RD: What role does education play in dispelling misconceptions about both chemistry and green chemistry?
JW: I don’t think people outside of chemistry truly understand how ubiquitous chemistry and chemistry inventors are. That the toothpaste they use was invented by the someone standing beside them at their kid’s soccer game. That a component in their cellphone was invented by someone two rows in front of them at church. That the diabetes drug their father takes was invented by someone they saw at the shopping mall. Chemistry is everywhere. But it goes mostly unseen.
Sadly, society has come to view this invisibility of chemistry as something insidious, like a monster under our beds, lurking, waiting to hurt us. Education must play a role in providing students and society with a balance of the amazing benefits of chemistry, tempered with appropriate discussion of potential unintended consequences. Green chemistry, in my opinion, is a perfect vehicle to acknowledge past problems while providing a positive message illustrating a path to a sustainable future.
|What is green chemistry?
Green chemistry takes a revolutionary approach to reducing or eliminating the use and generation of hazardous substances in the design phase of materials development. It requires an inventive and interdisciplinary view of material and product design. It follows the principle that it is better to consider waste prevention options during the design and development phase than to dispose or treat waste after a process or material has been developed. For a technology to be considered green chemistry, it must:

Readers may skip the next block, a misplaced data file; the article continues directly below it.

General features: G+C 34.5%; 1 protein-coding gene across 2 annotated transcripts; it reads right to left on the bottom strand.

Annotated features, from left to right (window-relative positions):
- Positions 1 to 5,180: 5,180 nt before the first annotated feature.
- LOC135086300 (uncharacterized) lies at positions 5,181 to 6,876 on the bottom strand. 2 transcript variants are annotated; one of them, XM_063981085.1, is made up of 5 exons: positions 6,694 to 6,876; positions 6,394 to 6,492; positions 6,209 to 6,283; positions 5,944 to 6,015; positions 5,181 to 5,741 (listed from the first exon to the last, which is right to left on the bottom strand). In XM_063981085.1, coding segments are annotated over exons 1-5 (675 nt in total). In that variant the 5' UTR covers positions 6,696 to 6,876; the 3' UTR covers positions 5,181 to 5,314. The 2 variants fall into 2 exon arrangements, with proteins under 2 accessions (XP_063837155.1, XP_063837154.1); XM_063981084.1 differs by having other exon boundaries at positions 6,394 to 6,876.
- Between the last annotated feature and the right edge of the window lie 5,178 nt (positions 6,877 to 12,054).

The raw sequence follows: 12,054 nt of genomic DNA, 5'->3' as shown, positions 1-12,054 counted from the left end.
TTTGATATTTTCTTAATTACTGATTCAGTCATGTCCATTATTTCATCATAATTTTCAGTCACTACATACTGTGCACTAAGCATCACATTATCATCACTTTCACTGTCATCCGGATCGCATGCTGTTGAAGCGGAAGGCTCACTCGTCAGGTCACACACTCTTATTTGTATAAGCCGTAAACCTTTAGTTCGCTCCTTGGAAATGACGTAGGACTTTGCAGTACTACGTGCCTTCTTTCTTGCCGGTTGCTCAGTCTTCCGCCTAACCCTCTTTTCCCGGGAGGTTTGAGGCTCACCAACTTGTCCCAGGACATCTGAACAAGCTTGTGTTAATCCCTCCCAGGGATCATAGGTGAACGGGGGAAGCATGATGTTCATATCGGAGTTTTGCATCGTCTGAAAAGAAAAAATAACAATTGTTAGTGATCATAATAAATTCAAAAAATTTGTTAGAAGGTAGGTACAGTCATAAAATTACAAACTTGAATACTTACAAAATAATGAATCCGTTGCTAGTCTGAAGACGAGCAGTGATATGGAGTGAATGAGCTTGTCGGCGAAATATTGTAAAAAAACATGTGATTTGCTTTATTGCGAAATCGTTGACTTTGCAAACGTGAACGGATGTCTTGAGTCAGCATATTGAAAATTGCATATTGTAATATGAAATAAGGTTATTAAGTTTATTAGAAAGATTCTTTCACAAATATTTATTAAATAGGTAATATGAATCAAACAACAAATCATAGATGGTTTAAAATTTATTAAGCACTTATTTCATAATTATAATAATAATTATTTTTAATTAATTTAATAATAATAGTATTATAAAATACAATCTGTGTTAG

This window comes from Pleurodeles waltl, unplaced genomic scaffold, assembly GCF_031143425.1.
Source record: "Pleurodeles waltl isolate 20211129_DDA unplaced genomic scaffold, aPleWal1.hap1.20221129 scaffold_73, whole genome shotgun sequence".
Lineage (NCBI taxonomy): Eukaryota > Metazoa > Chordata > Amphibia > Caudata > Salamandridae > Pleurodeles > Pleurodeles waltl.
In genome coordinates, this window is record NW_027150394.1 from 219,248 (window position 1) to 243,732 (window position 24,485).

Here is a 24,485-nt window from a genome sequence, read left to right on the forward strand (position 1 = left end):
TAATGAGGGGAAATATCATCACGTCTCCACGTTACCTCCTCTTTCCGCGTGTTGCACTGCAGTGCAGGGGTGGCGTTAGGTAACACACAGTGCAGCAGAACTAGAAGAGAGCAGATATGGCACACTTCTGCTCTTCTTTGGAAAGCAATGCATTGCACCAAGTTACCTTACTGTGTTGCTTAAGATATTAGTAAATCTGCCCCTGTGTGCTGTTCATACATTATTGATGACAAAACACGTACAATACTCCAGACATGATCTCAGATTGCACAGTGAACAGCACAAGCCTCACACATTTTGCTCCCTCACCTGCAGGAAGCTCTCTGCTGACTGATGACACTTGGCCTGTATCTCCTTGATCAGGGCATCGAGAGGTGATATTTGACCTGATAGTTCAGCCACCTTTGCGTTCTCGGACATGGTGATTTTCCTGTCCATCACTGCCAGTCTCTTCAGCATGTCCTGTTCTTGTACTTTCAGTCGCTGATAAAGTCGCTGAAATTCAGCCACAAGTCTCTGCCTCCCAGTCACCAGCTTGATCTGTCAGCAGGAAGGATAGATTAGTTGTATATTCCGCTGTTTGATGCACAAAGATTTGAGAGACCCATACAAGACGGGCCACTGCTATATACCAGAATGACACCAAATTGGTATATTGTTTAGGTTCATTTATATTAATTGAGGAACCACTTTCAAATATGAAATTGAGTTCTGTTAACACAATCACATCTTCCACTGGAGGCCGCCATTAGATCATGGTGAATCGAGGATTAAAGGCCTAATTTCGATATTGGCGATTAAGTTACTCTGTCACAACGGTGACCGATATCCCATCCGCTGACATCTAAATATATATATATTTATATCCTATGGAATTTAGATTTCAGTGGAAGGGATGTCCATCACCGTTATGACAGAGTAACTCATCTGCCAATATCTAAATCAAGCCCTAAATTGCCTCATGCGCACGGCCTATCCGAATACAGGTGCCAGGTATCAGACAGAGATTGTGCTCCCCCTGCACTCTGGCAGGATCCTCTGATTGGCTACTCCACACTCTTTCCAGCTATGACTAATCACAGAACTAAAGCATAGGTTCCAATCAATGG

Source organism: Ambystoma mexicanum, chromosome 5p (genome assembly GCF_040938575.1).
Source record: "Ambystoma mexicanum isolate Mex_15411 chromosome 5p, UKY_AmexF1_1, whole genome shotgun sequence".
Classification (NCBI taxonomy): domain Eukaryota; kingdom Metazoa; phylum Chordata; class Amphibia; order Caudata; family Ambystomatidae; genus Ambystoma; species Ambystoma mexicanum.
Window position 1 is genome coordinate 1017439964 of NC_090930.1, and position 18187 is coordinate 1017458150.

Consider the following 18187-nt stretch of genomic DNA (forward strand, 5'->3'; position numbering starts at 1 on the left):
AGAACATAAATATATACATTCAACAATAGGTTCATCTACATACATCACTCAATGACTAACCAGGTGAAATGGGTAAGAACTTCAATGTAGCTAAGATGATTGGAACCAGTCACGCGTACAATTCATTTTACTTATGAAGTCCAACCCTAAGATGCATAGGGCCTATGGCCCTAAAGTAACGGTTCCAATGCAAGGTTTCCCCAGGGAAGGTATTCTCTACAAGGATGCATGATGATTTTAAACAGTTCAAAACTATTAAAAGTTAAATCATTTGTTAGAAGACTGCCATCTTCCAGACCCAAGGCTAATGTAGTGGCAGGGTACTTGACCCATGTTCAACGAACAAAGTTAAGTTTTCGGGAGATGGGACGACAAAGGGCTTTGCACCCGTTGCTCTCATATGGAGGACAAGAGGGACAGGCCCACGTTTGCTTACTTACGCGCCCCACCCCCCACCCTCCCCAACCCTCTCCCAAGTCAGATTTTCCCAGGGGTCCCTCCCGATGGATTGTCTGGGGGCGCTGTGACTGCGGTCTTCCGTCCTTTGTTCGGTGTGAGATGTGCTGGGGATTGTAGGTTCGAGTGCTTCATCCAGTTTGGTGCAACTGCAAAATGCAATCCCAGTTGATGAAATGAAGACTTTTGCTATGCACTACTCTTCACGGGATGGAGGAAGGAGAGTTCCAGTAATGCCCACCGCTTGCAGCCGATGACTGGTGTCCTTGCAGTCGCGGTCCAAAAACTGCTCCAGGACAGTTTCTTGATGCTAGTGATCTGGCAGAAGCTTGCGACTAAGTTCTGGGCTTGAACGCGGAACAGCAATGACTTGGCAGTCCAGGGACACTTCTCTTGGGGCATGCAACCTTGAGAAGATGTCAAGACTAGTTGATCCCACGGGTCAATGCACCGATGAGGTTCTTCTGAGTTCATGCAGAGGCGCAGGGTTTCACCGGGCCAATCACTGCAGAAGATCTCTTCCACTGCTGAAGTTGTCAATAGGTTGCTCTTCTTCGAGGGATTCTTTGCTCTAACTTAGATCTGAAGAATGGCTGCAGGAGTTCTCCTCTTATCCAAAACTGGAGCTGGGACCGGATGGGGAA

• Be more environmentally benign than existing alternatives.
From Warner Babcock Institute for Green Chemistry, co-founded by John Warner and Jim Babcock.
RD: What are the key differences between green chemistry and sustainable chemistry?
JW: For green chemistry to be successful, it must create a product with superior performance and appropriate cost. If the technology doesn’t really work, or is too expensive, no one is going to use it. If you want to make a technology more sustainable, you use green chemistry to do so. If you want to make a product more circular, you use green chemistry to do so. If you want to make a product less toxic, you use green chemistry to do so. If you want to make a product contribute less to climate change, you use green chemistry to do so. If you want to make a product less persistent in the environment, you use green chemistry to do so.